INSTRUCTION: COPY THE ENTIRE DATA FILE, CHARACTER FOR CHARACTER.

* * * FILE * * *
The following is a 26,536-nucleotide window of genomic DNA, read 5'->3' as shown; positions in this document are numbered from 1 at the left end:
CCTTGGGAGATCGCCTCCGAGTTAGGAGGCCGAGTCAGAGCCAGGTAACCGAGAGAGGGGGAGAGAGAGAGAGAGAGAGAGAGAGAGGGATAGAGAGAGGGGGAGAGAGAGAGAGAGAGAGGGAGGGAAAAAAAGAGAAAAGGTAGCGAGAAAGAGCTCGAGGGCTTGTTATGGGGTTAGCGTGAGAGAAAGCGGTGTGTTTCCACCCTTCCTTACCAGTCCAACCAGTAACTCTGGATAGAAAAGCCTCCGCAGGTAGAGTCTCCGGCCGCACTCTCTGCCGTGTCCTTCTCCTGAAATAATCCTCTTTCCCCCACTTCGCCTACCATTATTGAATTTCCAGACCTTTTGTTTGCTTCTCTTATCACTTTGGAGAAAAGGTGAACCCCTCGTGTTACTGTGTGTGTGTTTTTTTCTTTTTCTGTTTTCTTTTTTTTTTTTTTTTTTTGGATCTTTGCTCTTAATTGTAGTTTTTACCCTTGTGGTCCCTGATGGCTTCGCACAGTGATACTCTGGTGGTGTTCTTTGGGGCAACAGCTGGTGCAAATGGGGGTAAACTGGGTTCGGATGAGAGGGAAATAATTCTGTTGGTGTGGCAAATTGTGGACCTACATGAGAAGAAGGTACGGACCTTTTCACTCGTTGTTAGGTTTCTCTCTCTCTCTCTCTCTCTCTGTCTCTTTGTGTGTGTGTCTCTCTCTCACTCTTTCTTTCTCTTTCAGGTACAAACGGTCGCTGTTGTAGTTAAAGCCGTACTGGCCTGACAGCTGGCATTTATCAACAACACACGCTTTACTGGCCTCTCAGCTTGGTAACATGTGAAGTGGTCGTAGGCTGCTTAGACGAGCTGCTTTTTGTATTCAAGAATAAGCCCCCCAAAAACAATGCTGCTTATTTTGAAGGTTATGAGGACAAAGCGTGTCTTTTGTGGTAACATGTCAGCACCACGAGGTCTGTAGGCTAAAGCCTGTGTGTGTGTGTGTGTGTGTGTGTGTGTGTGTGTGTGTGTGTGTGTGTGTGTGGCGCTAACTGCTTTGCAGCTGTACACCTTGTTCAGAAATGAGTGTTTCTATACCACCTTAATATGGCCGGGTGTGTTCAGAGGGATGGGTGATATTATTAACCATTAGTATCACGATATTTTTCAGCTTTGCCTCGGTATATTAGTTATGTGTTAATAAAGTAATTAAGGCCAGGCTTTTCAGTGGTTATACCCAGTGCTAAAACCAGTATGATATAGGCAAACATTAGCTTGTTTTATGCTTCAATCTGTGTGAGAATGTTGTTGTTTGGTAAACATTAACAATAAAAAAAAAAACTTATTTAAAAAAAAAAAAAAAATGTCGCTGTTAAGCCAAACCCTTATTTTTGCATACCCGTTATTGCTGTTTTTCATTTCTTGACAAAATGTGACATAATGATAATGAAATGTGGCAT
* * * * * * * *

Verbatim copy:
The following is a 26,536-nucleotide window of genomic DNA, read 5'->3' as shown; positions in this document are numbered from 1 at the left end:
CCTTGGGAGATCGCCTCCGAGTTAGGAGGCCGAGTCAGAGCCAGGTAACCGAGAGAGGGGGAGAGAGAGAGAGAGAGAGAGAGAGAGGGATAGAGAGAGGGGGAGAGAGAGAGAGAGAGAGGGAGGGAAAAAAAGAGAAAAGGTAGCGAGAAAGAGCTCGAGGGCTTGTTATGGGGTTAGCGTGAGAGAAAGCGGTGTGTTTCCACCCTTCCTTACCAGTCCAACCAGTAACTCTGGATAGAAAAGCCTCCGCAGGTAGAGTCTCCGGCCGCACTCTCTGCCGTGTCCTTCTCCTGAAATAATCCTCTTTCCCCCACTTCGCCTACCATTATTGAATTTCCAGACCTTTTGTTTGCTTCTCTTATCACTTTGGAGAAAAGGTGAACCCCTCGTGTTACTGTGTGTGTGTTTTTTTCTTTTTCTGTTTTCTTTTTTTTTTTTTTTTTTTGGATCTTTGCTCTTAATTGTAGTTTTTACCCTTGTGGTCCCTGATGGCTTCGCACAGTGATACTCTGGTGGTGTTCTTTGGGGCAACAGCTGGTGCAAATGGGGGTAAACTGGGTTCGGATGAGAGGGAAATAATTCTGTTGGTGTGGCAAATTGTGGACCTACATGAGAAGAAGGTACGGACCTTTTCACTCGTTGTTAGGTTTCTCTCTCTCTCTCTCTCTCTCTGTCTCTTTGTGTGTGTGTCTCTCTCTCACTCTTTCTTTCTCTTTCAGGTACAAACGGTCGCTGTTGTAGTTAAAGCCGTACTGGCCTGACAGCTGGCATTTATCAACAACACACGCTTTACTGGCCTCTCAGCTTGGTAACATGTGAAGTGGTCGTAGGCTGCTTAGACGAGCTGCTTTTTGTATTCAAGAATAAGCCCCCCAAAAACAATGCTGCTTATTTTGAAGGTTATGAGGACAAAGCGTGTCTTTTGTGGTAACATGTCAGCACCACGAGGTCTGTAGGCTAAAGCCTGTGTGTGTGTGTGTGTGTGTGTGTGTGTGTGTGTGTGTGTGTGTGTGTGTGTGGCGCTAACTGCTTTGCAGCTGTACACCTTGTTCAGAAATGAGTGTTTCTATACCACCTTAATATGGCCGGGTGTGTTCAGAGGGATGGGTGATATTATTAACCATTAGTATCACGATATTTTTCAGCTTTGCCTCGGTATATTAGTTATGTGTTAATAAAGTAATTAAGGCCAGGCTTTTCAGTGGTTATACCCAGTGCTAAAACCAGTATGATATAGGCAAACATTAGCTTGTTTTATGCTTCAATCTGTGTGAGAATGTTGTTGTTTGGTAAACATTAACAATAAAAAAAAAAACTTATTTAAAAAAAAAAAAAAAATGTCGCTGTTAAGCCAAACCCTTATTTTTGCATACCCGTTATTGCTGTTTTTCATTTCTTGACAAAATGTGACATAATGATAATGAAATGTGGCAT